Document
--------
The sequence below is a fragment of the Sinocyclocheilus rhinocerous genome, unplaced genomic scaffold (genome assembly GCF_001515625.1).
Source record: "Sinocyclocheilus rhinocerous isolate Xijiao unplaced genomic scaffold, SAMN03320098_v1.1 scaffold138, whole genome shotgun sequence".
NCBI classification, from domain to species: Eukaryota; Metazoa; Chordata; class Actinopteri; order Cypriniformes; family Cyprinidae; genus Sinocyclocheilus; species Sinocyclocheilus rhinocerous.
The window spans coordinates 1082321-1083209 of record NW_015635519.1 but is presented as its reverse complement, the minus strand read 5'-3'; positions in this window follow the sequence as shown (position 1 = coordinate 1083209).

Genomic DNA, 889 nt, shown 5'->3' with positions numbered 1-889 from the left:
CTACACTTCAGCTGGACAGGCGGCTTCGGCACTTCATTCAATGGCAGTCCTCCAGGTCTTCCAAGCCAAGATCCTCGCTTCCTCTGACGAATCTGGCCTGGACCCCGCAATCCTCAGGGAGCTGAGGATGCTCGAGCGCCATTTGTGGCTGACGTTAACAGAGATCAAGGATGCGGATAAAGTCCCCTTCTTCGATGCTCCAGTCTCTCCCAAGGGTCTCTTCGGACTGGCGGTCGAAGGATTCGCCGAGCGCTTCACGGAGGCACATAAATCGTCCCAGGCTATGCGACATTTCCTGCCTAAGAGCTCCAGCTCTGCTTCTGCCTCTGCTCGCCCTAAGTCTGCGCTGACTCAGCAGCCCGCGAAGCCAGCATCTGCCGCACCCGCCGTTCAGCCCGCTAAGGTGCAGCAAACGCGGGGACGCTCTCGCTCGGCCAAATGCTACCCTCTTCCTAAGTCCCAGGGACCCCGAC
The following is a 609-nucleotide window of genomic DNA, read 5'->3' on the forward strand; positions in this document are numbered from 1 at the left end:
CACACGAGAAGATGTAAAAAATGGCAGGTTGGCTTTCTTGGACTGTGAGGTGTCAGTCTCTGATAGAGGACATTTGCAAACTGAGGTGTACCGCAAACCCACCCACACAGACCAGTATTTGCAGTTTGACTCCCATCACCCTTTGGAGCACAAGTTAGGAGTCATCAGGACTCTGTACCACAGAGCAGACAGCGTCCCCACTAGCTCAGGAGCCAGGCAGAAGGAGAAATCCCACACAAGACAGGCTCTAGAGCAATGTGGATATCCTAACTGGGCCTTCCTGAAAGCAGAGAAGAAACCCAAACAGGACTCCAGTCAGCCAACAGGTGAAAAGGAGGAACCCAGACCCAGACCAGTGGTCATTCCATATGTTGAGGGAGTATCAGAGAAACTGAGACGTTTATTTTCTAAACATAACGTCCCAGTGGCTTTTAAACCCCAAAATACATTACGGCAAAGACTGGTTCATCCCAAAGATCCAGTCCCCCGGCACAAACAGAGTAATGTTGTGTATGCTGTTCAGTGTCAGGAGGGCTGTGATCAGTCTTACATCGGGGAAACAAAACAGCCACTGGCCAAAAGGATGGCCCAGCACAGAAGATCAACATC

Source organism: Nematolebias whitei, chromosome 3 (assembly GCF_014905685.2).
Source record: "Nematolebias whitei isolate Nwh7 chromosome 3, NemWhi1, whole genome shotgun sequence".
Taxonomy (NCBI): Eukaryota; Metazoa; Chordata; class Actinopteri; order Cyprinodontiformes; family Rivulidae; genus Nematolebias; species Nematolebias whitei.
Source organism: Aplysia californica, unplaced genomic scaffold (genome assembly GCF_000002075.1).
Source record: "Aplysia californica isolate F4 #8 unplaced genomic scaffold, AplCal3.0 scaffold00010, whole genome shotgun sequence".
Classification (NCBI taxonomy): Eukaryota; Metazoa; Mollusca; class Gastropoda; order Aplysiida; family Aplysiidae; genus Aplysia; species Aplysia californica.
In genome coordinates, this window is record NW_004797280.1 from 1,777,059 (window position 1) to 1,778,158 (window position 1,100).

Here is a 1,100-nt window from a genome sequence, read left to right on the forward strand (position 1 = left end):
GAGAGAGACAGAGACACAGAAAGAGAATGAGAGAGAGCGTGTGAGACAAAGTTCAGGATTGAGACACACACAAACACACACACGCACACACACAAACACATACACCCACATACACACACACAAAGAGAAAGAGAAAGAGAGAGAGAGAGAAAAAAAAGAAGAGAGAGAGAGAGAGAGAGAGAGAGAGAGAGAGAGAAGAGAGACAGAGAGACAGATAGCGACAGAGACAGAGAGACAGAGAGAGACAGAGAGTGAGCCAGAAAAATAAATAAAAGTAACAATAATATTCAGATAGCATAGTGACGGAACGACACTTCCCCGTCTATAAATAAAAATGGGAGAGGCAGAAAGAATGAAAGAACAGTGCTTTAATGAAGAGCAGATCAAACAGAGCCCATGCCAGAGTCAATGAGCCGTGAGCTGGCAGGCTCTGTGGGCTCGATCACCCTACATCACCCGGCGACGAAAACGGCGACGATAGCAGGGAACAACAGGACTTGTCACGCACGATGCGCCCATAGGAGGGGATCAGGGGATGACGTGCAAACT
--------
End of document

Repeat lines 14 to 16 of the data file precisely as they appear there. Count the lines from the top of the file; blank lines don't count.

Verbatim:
Classification (NCBI taxonomy): Eukaryota; Metazoa; Mollusca; class Gastropoda; order Aplysiida; family Aplysiidae; genus Aplysia; species Aplysia californica.
In genome coordinates, this window is record NW_004797280.1 from 1,777,059 (window position 1) to 1,778,158 (window position 1,100).

Here is a 1,100-nt window from a genome sequence, read left to right on the forward strand (position 1 = left end):